Representatives of industry and business interests were more engaged this year than in past, which may be a positive sign.

States’ expressions of support for the draft text, and vocal opposition or silence from other states puts into stark relief the question of how such political divides are to be crossed, and how absent or silent states  can be brought into the negotiations, and whether enough states will sign and ratifythe eventual treaty.

Despite remaining obstacles, it was encouraging to witness the progress of the draft text.

The text

The second revised draft of the legally binding instrument was published in early August and served as the subject of the negotiations. A leap forward from the previous Zero Draft and Revised Draft (2019), this version is comparably “negotiation-ready”: definitions, structure, legal soundness of provisions and the text coherence have been greatly improved.

One issue that re-emerged throughout the week was that of scope: addressed in art. 3 (1) of the draft text, the instrument would apply to “all business enterprises, including but not limited to transnational corporations and other business enterprises that undertake business activities of a transnational character”. The type of companies this covers raised concerns, with some states and civil society arguing that this broad scope moves beyond the mandate set out in resolution 26/9, and should be restricted to only transnational corporations.

SOMO’s contributions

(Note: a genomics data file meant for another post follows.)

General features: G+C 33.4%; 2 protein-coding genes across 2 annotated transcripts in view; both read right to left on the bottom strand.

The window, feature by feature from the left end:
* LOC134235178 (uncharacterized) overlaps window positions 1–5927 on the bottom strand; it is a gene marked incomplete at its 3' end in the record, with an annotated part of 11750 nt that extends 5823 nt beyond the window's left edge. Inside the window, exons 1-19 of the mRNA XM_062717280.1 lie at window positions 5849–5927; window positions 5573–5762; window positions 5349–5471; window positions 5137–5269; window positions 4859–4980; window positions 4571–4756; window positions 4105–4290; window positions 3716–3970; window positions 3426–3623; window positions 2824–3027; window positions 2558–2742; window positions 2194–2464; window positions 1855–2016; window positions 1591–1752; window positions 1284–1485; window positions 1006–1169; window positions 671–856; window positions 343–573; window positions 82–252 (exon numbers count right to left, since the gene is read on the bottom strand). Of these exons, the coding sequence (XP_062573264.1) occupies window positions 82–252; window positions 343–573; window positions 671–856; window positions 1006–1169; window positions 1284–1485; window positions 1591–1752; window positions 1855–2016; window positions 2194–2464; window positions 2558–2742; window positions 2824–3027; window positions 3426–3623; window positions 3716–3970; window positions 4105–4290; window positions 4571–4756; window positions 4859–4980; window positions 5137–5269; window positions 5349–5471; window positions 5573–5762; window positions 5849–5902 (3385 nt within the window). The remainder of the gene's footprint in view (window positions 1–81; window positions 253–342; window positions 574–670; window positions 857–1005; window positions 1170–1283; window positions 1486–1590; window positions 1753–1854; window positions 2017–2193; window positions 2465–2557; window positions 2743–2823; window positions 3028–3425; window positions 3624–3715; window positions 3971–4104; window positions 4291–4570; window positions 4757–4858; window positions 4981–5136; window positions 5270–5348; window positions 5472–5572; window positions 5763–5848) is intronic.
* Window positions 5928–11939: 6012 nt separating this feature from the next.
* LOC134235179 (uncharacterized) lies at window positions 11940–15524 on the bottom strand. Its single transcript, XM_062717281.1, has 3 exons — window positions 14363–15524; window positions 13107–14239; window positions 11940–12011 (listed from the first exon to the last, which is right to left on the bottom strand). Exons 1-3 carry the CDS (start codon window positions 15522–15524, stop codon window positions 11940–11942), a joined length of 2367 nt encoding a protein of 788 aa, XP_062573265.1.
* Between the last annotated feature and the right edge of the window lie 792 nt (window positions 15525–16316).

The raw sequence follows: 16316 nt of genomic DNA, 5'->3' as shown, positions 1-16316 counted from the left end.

SOMO, together with partners from Mind the Gap consortium and other civil society organisations, participated online and provided text suggestions for the revised draft via oral statements, specifically on the topics of prevention, liability and jurisdiction.

These were the joint contributions:

  1. Prevention statement presented by ECCJ for Mind the Gap
  2. Prevention and access to remedy statement presented by FIDH
  3. Adjudicative jurisdiction statement presented by FIDH
  4. Adjudicative jurisdiction statement presented by SOMO for Mind the Gap
  5. Legal liability statement presented by ECCJ for Mind the Gap

Looking ahead

The next steps on this treaty process are laid down in the recommendations of the Chair-Rapporteur and conclusions of the working group, which can be found at the bottom of the draft report of this sixth session.

First, a comprehensive compilation will be made of all the changes to the text that are proposed by states and other relevant stakeholders. Over the coming year, consultations ought to be held at all levels, in particular at national and regional level, for the purpose of exchanging views and inputs on the draft text. By the end of July 2021, the Chair-Rapporteur shall present a third revised draft text, which will form the basis of negotiations later that year.

Work remains to be done to increase state engagement in the process so that negotiations can lead to a strong and widely adopted instrument that will effectively create human rights obligations for business, and remove important obstacles that now stand between rights-holders and access to remedy.